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Nature 322, 808 - 811 (28 August 1986); doi:10.1038/322808a0

Nimbus 7 satellite measurements of the springtime Antarctic ozone  decrease

R. S. Stolarski, A. J. Krueger, M. R. Schoeberl, R. D. McPeters, P. A. Newman & J. C. Alpert*

NASA/Goddard Space Flight Center, Laboratory for Atmospheres, Greenbelt, Maryland 20771, USA
*Present address NOAA/NMC, Camp Springs, Maryland 20233, USA.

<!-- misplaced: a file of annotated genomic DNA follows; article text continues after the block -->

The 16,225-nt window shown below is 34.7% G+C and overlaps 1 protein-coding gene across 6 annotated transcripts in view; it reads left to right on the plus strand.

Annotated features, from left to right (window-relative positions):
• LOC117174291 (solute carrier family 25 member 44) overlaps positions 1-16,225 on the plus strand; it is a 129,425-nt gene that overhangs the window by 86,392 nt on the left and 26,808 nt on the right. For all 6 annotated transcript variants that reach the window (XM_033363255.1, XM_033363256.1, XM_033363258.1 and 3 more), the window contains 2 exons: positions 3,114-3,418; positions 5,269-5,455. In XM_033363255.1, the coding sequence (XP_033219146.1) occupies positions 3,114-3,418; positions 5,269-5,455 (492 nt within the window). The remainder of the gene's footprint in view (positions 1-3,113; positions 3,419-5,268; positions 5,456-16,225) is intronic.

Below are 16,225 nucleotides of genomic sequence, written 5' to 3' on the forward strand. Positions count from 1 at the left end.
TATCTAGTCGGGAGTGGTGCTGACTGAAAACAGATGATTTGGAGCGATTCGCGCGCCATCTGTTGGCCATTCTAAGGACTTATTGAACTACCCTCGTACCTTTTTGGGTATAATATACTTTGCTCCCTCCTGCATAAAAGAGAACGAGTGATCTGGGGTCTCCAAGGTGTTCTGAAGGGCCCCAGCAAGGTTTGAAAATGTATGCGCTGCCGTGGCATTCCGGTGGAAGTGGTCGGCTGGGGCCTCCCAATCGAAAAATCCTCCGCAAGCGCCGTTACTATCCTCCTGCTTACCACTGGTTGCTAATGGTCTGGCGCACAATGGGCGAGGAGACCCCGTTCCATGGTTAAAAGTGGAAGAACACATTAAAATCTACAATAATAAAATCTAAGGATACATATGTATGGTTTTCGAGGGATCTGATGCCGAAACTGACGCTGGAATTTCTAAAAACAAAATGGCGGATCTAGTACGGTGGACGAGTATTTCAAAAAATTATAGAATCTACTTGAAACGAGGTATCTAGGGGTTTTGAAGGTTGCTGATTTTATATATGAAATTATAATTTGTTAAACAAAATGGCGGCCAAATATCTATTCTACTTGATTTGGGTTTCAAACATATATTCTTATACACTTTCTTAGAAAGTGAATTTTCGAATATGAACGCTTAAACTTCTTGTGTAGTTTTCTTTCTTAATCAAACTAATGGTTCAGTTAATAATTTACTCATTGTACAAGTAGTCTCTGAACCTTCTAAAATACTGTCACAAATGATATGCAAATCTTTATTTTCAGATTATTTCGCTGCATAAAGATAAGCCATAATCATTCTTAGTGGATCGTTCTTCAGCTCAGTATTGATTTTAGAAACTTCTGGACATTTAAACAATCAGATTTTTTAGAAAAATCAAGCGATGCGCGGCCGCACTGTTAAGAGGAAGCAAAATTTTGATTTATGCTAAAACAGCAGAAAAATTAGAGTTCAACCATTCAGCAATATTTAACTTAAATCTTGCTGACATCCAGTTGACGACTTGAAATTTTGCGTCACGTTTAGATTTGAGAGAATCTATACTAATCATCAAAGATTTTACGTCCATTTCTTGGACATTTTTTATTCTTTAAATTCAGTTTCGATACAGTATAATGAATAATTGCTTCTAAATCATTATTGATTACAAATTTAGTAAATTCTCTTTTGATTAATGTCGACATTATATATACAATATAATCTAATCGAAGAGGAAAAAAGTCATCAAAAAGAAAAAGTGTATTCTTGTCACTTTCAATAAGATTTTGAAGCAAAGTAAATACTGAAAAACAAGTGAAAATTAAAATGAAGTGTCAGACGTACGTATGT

Farman et al. 1 have reported a rapid decrease, since their measurements started in 1957, of the total column amount of ozone in late winter and early spring over the Halley Bay station in Antarctica (76° S, 27° W). The decrease was most pronounced in October, early spring in the Southern Hemisphere. They attributed the decrease to the increase in stratospheric chlorine due to chloro-fluorocarbon release, and proposed that the unique conditions of extreme cold and low sunlight in the Antarctic winter and spring enhanced the effect. We report measurements from the Solar Backscatter Ultraviolet (SBUV) instrument and the Total Ozone Mapping Spectrometer (TOMS) aboard the Nimbus 7 satellite, a Sun-synchronous polar-orbiting satellite which passes any given point on the dayside near local noon. These provide global measurements of ozone from November 1978 to the present which confirm the reported decline of total ozone and show the phenomenon to be regional in extent. The decrease occurs during September as the Sun rises, reaching a minimum in mid-October. Seven years (1979–1985) of October monthly means show a 40% decrease in the ozone minimum and a 20% decrease in the surrounding ozone maximum.

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